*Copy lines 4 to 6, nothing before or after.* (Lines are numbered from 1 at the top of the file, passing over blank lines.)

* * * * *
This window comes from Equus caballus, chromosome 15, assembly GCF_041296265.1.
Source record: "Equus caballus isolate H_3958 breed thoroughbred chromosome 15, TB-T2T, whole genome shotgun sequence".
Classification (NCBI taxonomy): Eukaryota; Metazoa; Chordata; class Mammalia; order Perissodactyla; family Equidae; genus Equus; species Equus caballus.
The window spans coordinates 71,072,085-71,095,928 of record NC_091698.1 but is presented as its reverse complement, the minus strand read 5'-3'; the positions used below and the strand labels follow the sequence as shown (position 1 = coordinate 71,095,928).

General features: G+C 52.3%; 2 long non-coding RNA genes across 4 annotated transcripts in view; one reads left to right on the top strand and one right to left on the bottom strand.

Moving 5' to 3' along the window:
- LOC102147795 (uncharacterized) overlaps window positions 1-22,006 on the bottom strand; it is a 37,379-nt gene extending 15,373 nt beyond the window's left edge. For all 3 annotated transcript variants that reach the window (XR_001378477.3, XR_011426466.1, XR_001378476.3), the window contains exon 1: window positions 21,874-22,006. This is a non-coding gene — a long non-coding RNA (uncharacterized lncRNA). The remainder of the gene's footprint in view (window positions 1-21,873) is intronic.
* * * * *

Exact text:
The window spans coordinates 71,072,085-71,095,928 of record NC_091698.1 but is presented as its reverse complement, the minus strand read 5'-3'; the positions used below and the strand labels follow the sequence as shown (position 1 = coordinate 71,095,928).

General features: G+C 52.3%; 2 long non-coding RNA genes across 4 annotated transcripts in view; one reads left to right on the top strand and one right to left on the bottom strand.

Moving 5' to 3' along the window: